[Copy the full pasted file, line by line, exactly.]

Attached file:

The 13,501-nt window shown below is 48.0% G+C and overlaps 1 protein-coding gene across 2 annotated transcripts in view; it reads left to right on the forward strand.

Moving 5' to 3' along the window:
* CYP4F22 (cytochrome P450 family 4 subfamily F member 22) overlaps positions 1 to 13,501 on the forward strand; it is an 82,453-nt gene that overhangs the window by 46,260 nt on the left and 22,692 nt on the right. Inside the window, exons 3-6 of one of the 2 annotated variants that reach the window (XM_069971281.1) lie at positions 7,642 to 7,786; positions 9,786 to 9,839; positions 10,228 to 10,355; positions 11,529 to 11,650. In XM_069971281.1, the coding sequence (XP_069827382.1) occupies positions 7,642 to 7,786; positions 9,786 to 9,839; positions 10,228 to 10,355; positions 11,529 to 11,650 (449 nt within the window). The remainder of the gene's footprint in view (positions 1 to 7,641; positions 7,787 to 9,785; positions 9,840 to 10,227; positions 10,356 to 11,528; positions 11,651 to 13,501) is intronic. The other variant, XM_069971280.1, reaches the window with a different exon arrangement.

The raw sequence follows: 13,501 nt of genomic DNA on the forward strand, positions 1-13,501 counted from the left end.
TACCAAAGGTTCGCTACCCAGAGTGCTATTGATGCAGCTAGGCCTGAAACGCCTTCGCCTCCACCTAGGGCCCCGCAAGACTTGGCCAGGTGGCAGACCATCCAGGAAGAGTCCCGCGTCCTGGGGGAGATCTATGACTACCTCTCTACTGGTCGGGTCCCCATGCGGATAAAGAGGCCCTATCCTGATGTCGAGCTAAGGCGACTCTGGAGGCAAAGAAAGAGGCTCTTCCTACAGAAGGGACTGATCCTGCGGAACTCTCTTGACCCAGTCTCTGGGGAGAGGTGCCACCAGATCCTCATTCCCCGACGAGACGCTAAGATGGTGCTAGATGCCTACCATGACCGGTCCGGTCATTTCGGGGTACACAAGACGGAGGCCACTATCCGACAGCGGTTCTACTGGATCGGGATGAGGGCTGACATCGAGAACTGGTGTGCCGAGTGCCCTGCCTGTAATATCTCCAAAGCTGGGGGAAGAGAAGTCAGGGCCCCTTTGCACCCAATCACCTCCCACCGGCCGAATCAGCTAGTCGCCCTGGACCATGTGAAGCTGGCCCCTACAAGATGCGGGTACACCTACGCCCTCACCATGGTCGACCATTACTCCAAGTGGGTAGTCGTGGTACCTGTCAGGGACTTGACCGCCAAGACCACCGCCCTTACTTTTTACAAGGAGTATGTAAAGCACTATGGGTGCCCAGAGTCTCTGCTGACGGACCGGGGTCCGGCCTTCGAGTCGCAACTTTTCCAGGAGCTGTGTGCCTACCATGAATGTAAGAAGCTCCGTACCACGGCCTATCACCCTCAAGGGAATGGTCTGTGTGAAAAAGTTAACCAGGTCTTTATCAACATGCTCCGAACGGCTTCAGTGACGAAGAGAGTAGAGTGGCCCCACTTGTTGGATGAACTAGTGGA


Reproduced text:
The 13,501-nt window shown below is 48.0% G+C and overlaps 1 protein-coding gene across 2 annotated transcripts in view; it reads left to right on the forward strand.

Moving 5' to 3' along the window:
* CYP4F22 (cytochrome P450 family 4 subfamily F member 22) overlaps positions 1 to 13,501 on the forward strand; it is an 82,453-nt gene that overhangs the window by 46,260 nt on the left and 22,692 nt on the right. Inside the window, exons 3-6 of one of the 2 annotated variants that reach the window (XM_069971281.1) lie at positions 7,642 to 7,786; positions 9,786 to 9,839; positions 10,228 to 10,355; positions 11,529 to 11,650. In XM_069971281.1, the coding sequence (XP_069827382.1) occupies positions 7,642 to 7,786; positions 9,786 to 9,839; positions 10,228 to 10,355; positions 11,529 to 11,650 (449 nt within the window). The remainder of the gene's footprint in view (positions 1 to 7,641; positions 7,787 to 9,785; positions 9,840 to 10,227; positions 10,356 to 11,528; positions 11,651 to 13,501) is intronic. The other variant, XM_069971280.1, reaches the window with a different exon arrangement.

The raw sequence follows: 13,501 nt of genomic DNA on the forward strand, positions 1-13,501 counted from the left end.
TACCAAAGGTTCGCTACCCAGAGTGCTATTGATGCAGCTAGGCCTGAAACGCCTTCGCCTCCACCTAGGGCCCCGCAAGACTTGGCCAGGTGGCAGACCATCCAGGAAGAGTCCCGCGTCCTGGGGGAGATCTATGACTACCTCTCTACTGGTCGGGTCCCCATGCGGATAAAGAGGCCCTATCCTGATGTCGAGCTAAGGCGACTCTGGAGGCAAAGAAAGAGGCTCTTCCTACAGAAGGGACTGATCCTGCGGAACTCTCTTGACCCAGTCTCTGGGGAGAGGTGCCACCAGATCCTCATTCCCCGACGAGACGCTAAGATGGTGCTAGATGCCTACCATGACCGGTCCGGTCATTTCGGGGTACACAAGACGGAGGCCACTATCCGACAGCGGTTCTACTGGATCGGGATGAGGGCTGACATCGAGAACTGGTGTGCCGAGTGCCCTGCCTGTAATATCTCCAAAGCTGGGGGAAGAGAAGTCAGGGCCCCTTTGCACCCAATCACCTCCCACCGGCCGAATCAGCTAGTCGCCCTGGACCATGTGAAGCTGGCCCCTACAAGATGCGGGTACACCTACGCCCTCACCATGGTCGACCATTACTCCAAGTGGGTAGTCGTGGTACCTGTCAGGGACTTGACCGCCAAGACCACCGCCCTTACTTTTTACAAGGAGTATGTAAAGCACTATGGGTGCCCAGAGTCTCTGCTGACGGACCGGGGTCCGGCCTTCGAGTCGCAACTTTTCCAGGAGCTGTGTGCCTACCATGAATGTAAGAAGCTCCGTACCACGGCCTATCACCCTCAAGGGAATGGTCTGTGTGAAAAAGTTAACCAGGTCTTTATCAACATGCTCCGAACGGCTTCAGTGACGAAGAGAGTAGAGTGGCCCCACTTGTTGGATGAACTAGTGGA